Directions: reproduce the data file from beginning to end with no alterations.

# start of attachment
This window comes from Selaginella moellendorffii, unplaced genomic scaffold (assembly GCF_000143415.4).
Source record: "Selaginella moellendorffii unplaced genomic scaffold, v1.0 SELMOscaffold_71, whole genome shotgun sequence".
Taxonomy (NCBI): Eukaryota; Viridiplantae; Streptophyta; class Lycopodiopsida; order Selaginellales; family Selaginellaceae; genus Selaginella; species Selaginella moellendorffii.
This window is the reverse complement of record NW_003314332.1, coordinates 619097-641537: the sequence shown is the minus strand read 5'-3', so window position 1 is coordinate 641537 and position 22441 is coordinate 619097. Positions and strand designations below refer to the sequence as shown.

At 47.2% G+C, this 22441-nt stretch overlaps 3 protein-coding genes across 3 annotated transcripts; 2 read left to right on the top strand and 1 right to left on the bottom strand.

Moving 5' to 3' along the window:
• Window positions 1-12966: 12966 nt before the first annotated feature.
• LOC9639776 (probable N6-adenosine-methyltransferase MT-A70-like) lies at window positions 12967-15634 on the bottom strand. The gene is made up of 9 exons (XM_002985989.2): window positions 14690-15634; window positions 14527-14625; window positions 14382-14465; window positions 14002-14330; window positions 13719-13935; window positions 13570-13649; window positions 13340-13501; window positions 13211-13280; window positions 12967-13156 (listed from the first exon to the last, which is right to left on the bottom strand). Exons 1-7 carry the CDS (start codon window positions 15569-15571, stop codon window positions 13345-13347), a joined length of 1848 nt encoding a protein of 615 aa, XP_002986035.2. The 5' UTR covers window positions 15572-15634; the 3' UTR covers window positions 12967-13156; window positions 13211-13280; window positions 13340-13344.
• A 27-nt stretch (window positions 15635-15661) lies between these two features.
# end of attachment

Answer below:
This window comes from Selaginella moellendorffii, unplaced genomic scaffold (assembly GCF_000143415.4).
Source record: "Selaginella moellendorffii unplaced genomic scaffold, v1.0 SELMOscaffold_71, whole genome shotgun sequence".
Taxonomy (NCBI): Eukaryota; Viridiplantae; Streptophyta; class Lycopodiopsida; order Selaginellales; family Selaginellaceae; genus Selaginella; species Selaginella moellendorffii.
This window is the reverse complement of record NW_003314332.1, coordinates 619097-641537: the sequence shown is the minus strand read 5'-3', so window position 1 is coordinate 641537 and position 22441 is coordinate 619097. Positions and strand designations below refer to the sequence as shown.

At 47.2% G+C, this 22441-nt stretch overlaps 3 protein-coding genes across 3 annotated transcripts; 2 read left to right on the top strand and 1 right to left on the bottom strand.

Moving 5' to 3' along the window:
• Window positions 1-12966: 12966 nt before the first annotated feature.
• LOC9639776 (probable N6-adenosine-methyltransferase MT-A70-like) lies at window positions 12967-15634 on the bottom strand. The gene is made up of 9 exons (XM_002985989.2): window positions 14690-15634; window positions 14527-14625; window positions 14382-14465; window positions 14002-14330; window positions 13719-13935; window positions 13570-13649; window positions 13340-13501; window positions 13211-13280; window positions 12967-13156 (listed from the first exon to the last, which is right to left on the bottom strand). Exons 1-7 carry the CDS (start codon window positions 15569-15571, stop codon window positions 13345-13347), a joined length of 1848 nt encoding a protein of 615 aa, XP_002986035.2. The 5' UTR covers window positions 15572-15634; the 3' UTR covers window positions 12967-13156; window positions 13211-13280; window positions 13340-13344.
• A 27-nt stretch (window positions 15635-15661) lies between these two features.